Brown Calls Californians Who Support Limited Immigration (and Favor Water Preservation) ‘Troglodytes’

I left California in 2008, bound for Pittsburgh, Pa. I’m regularly in touch with friends and family who have one thing on their minds: How much longer before California runs out of water? One friend, motivated by acute water shortages, moved from parched Lake of the Woods, which shares its precious little ground water with other nearby districts, to Morro Bay.

World Water Day Promotes Conservation: Is Gov. Jerry Brown Listening?

On Sunday, World Water Day will be celebrated. The annual event is intended to help understand the vital role water plays in living a fulfilling life, and to plan for future water conservation.

California Faces More Drought

Hope springs eternal in the human breast, as Alexander Pope so famously said. And Americans in particular subscribe to this creed of optimism. Thus when heavy rains fell on Northern California last December and more of them this month, many people hoped these downpours were a harbinger that the state’s record drought might be coming to an end.

Drought-Tolerant Landscaping is Part of the Solution to California’s Water Woes, and so is Population Stabilization

Xeriscaping is landscaping with drought-tolerant, preferably native plants. In recent decades, its popularity has grown in the American Southwest as acute water shortages have become chronic water shortages…and as residents have sought to live in greater harmony with nature in what writer Mary Hunter Austin (1868-1934) famously called (in the title of her 1903 book) The Land of Little Rain.

Southwestern States Guzzling Groundwater till it’s Gone

UC Irvine and NASA’s Jet Propulsion Lab (JPL) scientists have published a new study in the journal Geophysical Research Letters that for the first time documents and quantifies the appalling depletion of groundwater in the Colorado River Basin.

Fresh Water from the Sea?

Desalination Is No Panacea

Groundwater Pumping Increasing Seismic Activity

Is the combined weight of 38 million Californians actually deforming the Earth’s crust and increasing the number of earthquakes as well as causing the Coast Range and Sierras to soar even higher?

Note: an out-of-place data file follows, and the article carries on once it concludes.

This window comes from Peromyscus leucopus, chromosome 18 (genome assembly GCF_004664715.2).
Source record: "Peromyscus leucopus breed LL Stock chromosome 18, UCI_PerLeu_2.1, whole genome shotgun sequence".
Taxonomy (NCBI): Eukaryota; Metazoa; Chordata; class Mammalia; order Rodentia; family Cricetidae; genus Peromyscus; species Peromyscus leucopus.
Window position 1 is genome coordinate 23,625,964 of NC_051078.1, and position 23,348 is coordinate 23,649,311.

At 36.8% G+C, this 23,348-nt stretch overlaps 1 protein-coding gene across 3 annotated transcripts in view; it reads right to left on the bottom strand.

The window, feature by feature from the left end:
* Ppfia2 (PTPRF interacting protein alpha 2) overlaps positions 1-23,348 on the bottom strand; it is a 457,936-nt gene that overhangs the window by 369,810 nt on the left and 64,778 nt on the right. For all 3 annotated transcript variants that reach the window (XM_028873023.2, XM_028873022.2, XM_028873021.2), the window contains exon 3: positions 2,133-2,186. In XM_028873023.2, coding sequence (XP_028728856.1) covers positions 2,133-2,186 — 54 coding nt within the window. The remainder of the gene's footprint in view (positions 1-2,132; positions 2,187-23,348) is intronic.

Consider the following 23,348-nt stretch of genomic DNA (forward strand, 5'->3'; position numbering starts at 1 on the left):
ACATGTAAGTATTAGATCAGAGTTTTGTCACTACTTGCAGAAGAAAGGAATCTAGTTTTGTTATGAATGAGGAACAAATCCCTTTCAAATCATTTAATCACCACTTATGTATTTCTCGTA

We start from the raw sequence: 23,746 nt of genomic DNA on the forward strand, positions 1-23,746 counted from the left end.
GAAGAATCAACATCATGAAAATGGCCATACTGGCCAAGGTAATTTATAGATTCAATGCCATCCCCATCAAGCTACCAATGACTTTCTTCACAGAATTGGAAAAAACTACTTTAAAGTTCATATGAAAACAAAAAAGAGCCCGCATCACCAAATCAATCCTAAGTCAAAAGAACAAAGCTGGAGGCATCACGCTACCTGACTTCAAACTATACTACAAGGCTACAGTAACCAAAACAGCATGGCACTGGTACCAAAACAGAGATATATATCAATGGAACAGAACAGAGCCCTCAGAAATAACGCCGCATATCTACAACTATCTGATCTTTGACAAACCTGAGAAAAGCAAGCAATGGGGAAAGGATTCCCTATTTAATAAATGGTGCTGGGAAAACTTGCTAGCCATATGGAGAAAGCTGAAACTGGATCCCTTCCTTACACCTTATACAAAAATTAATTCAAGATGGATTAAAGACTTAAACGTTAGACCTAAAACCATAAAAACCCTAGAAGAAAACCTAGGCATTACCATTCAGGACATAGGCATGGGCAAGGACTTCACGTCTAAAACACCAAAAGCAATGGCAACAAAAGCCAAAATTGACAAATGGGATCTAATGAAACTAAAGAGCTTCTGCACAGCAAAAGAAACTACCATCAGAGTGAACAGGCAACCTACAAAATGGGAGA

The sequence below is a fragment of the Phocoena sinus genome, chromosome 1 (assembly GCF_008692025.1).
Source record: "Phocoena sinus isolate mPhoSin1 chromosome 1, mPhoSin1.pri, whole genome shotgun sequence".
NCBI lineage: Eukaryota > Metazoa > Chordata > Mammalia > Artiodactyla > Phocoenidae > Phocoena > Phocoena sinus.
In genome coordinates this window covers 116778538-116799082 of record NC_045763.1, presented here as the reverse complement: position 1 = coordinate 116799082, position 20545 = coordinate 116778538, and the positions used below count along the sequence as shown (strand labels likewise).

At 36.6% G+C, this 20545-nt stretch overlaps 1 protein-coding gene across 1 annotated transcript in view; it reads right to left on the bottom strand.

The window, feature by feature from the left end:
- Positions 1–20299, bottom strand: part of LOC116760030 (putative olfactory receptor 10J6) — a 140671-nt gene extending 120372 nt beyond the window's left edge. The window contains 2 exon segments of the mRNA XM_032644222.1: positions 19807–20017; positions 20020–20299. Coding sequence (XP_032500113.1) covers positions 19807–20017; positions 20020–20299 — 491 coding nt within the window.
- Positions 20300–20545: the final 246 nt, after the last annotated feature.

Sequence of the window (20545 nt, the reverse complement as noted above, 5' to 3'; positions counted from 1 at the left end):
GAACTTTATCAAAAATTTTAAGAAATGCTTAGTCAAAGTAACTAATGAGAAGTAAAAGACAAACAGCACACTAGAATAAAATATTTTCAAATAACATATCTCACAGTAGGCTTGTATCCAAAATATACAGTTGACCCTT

This may sound more like the premise of a satirical piece in The Onion or an absurd article in the tabloid National Enquirer rather than the thrust of a recent research paper in the respected British scientific journal Nature.

Blind Spot: Governor and L.A. Times Reporter See No Connection Between Water Crisis and Colossal California Population

We have yet more evidence that key California elites have a blind spot so huge that it obscures their view of 38 million Californians – and their manifold consequences.

California Drought Signals Limits on Growth

California now faces what Gov. Jerry Brown describes as perhaps the state’s worst drought since record-keeping began a century ago. Water shortages threaten household use and agriculture. To meet this challenge, Brown has asked residents to cut water consumption by 20 percent. Mandatory conservation may be ahead.

The impact of the drought could be substantial on farming in the state’s highly productive San Joaquin Valley. If present conditions continue there, growers may have to forego planting between 600,000 and 700,000 acres.

California’s Sinking San Joaquin Valley

I have written often about California’s worsening water resource problems. At the same time our population and water demands are growing, with no end in sight, the long-term availability of freshwater is diminishing. This relationship can be depicted in a simplified schematic: